I can, however, vividly remember moments of deep reading. The first time I read Kathleen Stewart’s Ordinary Affects8. I read it in one sitting, on a flight home from a conference, and the book stayed with me. So much so that I’m working on a book of fragments inspired by it. Or when I read Michael Taussig’s Law in a Lawless Land9 as a student, which shaped my own travel to Colombia. But, when I tried to read them recently, I was so distracted, I couldn’t get into them. I think it was screen versus paper, planes versus offices. But, when I read deeply, that’s where ideas came from.
2. It’s the time spent. The time spent reading! We often confuse this with, for example, the information, the fact, and the learning process. As Wolf and Ezra Klein point out in their conversation, our digital age has forgotten this key message.
Sam Bankman-Fried, yes, that one, the disgraced former media darling and head of a defunct crypto-trading firm now under investigation, said he didn’t like books because a lot of books should be six-paragraph blog posts. He’s wrong. Ezra Klein, who’s written a lot of books and a lot of six-paragraph blog posts, points out here that they’re quite different. The key is that the book allows the reader to spend a lot of time with an idea. It’s the time spent reading that really starts to rewire the brain—the plastic mind.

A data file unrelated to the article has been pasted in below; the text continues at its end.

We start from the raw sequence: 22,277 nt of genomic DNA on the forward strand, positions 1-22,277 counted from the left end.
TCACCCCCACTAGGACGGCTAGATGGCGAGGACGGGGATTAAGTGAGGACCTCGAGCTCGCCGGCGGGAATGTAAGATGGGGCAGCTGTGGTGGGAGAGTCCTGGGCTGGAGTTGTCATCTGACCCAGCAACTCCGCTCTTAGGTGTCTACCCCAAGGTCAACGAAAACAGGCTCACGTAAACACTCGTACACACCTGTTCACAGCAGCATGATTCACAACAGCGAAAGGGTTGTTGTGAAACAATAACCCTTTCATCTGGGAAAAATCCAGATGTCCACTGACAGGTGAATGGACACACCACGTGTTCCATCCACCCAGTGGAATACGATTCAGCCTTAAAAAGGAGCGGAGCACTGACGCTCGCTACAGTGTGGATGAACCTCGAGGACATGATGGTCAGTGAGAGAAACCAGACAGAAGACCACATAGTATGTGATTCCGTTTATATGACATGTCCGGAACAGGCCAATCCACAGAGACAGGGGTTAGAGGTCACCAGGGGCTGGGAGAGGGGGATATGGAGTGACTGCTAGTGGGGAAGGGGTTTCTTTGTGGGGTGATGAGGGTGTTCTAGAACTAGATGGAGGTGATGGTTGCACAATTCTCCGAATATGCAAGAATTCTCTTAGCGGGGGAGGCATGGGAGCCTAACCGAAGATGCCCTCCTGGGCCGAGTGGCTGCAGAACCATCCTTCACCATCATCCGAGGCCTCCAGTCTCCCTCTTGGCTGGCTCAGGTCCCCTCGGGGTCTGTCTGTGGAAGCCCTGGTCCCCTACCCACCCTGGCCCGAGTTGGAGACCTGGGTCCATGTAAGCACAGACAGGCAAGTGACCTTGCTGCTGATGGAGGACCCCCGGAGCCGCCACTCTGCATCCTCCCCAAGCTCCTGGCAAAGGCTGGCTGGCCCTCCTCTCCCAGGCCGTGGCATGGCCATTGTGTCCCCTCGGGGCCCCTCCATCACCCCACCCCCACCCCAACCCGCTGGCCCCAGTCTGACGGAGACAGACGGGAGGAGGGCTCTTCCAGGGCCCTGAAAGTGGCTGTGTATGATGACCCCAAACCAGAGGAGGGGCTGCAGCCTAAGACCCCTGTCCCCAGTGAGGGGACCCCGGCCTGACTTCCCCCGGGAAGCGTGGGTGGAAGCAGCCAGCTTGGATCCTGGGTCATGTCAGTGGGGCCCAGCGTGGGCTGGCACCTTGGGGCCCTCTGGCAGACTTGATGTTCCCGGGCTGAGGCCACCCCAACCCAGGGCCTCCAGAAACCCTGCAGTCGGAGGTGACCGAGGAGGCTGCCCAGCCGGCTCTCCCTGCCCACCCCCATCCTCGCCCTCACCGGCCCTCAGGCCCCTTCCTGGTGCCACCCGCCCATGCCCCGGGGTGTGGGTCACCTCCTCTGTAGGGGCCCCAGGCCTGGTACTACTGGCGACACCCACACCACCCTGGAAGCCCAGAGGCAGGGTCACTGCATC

3. Habits matter. Klein and Wolf point out that over the past decade, habits have changed, replacing our ability to read deeply. Few of us have the experience Klein describes of reading for hours on end, our synapses firing and insights and epiphanies emerging. In part, we went digital. In part, we got busy.
What do I take away from these points (that reading is not a task, that time matters, and that habits matter)? Well, I think deep reading is a good idea to use to think about deep writing.
If someone were to do the neurological research, and perhaps people have done it, I suspect they would find that writing is similar to reading. Truly immersive writing, writing for a long period, over and over again, is where the synapses are firing and the mind is getting rewired. Writing, like reading, is not something we’ve evolved to do. Writing, like reading, works in part because we rewire our minds through do it. Writing, like reading, requires creating a habit of writing.
I think a lot of the writing that academics do has almost become an exercise not in deep writing or reading, but in a kind of shallowness. Reading becomes looking for references, and publishing one more thing. Writing becomes less deep writing, but a thinner, shallower kind of writing.
This is inevitably truer, a generative text and AI take over the classroom. It does to writing what skimming does to reading? That is? It will inevitably reshape how students think.
How do you write deeply? You do it by doing it. By revising. By writing. By rewriting. I’m thinking here of William Germano’s excellent On Revision,10 in which Germano explores and reflects on revision as the only writing that really matters. Germano is a former editor and now professor, whose book “From Dissertation to Book” gave me workmanlike advice on how to turn my dissertation into a book. In his new book, Germano makes an important point about the fact that we live and work in a world of data and narrative.